Originally published March 18
1. Zoom meetings with cameras on
When students open the class video conference and see the faces of their classmates, there is a sense of community bestowed upon them. To be able to see each other’s smiles, laughs, and frowns allows them to connect more with each other. It allows students and teachers to capture non-verbal cues: head nods in agreement, puzzled looks, and smiles of appreciation.
But, is it possible for all students to turn on their camera? With the new zoom updates, students can now set their own virtual background. They can be placed in a kitchen, office, and even on the beach. If they prefer to not use the background templates, they can opt to blur their background so their face is the only thing visible. Establish an expectation for students that requires them to turn on their camera. Students may initially feel anxious, but those feelings will subside as this becomes the standard routine as the year progresses.
2. Introductions and closings
When students enter and exit a classroom, expect that exchanges are made such as: “Good morning,” and “Hello,” or “Goodbye,” and “Have a great weekend.” Even though these simple conversations may seem abnormal in a virtual classroom, we encourage it. It promotes student engagement and relationship building and nurtures a sense of community. Overtime, students are more likely to unmute their microphones and talk in front of the class. As an educator, encourage this by greeting students by their names when they enter. It’s a simple way to build rapport with students.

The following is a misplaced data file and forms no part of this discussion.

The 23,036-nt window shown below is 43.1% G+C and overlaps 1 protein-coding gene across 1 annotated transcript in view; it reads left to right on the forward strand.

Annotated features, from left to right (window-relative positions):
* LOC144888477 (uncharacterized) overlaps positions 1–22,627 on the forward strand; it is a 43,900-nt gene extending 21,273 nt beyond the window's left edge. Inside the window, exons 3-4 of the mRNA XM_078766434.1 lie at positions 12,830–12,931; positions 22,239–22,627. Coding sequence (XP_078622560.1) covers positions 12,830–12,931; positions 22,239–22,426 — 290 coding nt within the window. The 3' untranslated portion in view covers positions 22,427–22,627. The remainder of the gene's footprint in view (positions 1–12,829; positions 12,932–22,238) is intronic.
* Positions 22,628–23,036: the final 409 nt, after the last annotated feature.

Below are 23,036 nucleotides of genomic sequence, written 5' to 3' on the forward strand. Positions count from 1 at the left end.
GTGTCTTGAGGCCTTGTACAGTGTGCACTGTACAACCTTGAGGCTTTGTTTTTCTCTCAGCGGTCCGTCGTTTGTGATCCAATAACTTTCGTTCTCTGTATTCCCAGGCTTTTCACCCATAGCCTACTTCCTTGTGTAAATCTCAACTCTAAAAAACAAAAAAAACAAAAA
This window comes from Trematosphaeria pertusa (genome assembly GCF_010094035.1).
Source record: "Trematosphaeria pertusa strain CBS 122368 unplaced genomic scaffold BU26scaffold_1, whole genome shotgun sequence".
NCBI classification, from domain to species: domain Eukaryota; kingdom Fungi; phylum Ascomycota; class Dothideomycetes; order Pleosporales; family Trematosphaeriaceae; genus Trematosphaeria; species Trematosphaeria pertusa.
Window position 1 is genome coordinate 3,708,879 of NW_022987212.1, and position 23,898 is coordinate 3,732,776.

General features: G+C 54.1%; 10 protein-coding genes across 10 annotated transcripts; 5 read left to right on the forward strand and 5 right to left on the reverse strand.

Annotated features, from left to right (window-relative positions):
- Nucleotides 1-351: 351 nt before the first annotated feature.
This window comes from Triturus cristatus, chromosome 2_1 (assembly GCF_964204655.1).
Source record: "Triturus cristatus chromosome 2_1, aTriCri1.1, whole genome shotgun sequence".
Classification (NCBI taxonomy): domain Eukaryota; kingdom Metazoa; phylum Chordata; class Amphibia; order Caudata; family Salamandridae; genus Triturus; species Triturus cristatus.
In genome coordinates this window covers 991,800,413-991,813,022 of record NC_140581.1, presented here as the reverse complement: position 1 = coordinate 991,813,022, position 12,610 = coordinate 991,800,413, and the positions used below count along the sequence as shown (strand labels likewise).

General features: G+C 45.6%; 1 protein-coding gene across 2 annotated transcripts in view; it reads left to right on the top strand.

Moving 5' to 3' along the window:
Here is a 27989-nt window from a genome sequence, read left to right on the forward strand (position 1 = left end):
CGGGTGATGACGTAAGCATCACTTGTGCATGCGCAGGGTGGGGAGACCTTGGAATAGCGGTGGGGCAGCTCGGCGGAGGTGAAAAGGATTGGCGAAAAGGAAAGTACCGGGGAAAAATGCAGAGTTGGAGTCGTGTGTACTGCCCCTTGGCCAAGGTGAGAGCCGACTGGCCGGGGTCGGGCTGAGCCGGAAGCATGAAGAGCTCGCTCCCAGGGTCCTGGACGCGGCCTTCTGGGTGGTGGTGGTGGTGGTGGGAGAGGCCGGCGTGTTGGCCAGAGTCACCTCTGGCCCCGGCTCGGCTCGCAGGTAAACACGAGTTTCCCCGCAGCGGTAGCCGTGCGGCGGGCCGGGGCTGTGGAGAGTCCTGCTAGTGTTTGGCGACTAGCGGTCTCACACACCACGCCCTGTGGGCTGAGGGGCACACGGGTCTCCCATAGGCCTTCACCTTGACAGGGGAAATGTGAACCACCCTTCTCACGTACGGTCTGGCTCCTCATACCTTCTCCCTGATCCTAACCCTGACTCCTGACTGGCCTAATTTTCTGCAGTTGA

3. Implement engagement activities
Implement engagement strategies that allow students to have fun during class. This also offers another way for students to share their voice without talking verbally. Here are some examples:
4. Academic/psychological safety
Google re:Work conducted a study to determine “What makes a Google team successful?” After interviewing 200+ Google employees, they concluded that psychological safety is the most important predictor of a team’s success. Transfer psychological/academic safety into the classroom, and students are far more likely to answer a question in front of the class. If they know that they will not be scolded or humiliated for answering wrong, then the threat decreases.
5. Engage with students
Ask students questions about their personal lives: hobbies, sports, weekend plans, pets, etc. This conversation shouldn’t be limited to just during the beginning or end of class. Incorporate the specific likes and dislikes of students into projects and assignments. Something to be aware of when doing this, however, is to be mindful and respectful of different cultures and home situations. Always consider if the question promotes inclusivity and is one that all students can comfortably answer.
6. Ask for student feedback
Asking for student feedback is an important way to engage students, center student voices and promote a positive, welcoming school community. The reason being that every class is different. One may prefer to do the majority of their communication through the chat, while others turn to sharing verbally. Use a google form, mentimeter, or any other poll/feedback form to record student’s opinions.